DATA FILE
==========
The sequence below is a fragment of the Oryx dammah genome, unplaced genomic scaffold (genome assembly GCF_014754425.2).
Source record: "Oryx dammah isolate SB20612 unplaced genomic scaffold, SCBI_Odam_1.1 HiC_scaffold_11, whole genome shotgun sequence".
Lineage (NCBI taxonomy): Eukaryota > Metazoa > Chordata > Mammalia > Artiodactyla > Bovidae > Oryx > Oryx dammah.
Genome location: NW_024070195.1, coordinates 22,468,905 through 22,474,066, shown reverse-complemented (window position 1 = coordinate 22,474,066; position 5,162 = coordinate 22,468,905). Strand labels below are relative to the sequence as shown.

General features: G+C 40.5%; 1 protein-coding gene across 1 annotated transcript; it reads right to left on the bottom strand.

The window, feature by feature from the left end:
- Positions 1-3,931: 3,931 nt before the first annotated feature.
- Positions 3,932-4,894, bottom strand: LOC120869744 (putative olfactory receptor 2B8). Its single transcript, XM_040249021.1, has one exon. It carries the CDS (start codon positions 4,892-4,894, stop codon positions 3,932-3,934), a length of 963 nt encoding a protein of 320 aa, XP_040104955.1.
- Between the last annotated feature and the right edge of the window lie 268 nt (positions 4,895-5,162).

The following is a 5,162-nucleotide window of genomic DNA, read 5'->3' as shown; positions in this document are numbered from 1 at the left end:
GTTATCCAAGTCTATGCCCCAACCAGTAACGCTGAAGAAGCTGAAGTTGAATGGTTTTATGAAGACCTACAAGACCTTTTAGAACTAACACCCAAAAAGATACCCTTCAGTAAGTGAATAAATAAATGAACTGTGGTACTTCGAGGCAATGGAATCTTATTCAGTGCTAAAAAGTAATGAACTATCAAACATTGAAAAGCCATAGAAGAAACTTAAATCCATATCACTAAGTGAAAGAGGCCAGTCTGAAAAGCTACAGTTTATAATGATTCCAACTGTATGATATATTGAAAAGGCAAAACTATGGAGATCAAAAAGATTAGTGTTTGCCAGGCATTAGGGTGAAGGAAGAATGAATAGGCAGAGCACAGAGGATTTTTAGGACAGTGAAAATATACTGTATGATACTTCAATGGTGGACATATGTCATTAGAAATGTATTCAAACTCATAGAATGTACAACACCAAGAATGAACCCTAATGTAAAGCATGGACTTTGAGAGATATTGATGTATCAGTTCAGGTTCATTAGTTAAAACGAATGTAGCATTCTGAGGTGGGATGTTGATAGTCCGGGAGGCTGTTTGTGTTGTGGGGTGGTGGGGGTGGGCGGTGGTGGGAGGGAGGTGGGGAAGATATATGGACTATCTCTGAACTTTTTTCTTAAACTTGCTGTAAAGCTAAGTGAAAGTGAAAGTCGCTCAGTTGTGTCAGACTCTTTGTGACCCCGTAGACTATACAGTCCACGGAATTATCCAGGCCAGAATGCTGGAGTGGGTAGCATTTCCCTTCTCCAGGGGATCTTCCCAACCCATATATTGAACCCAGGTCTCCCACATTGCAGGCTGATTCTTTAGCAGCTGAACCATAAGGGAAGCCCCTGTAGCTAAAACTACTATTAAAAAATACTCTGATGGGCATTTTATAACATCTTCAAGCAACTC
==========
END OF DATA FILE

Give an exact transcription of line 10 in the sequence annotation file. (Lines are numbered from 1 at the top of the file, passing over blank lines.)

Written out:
The following is a 5,162-nucleotide window of genomic DNA, read 5'->3' as shown; positions in this document are numbered from 1 at the left end: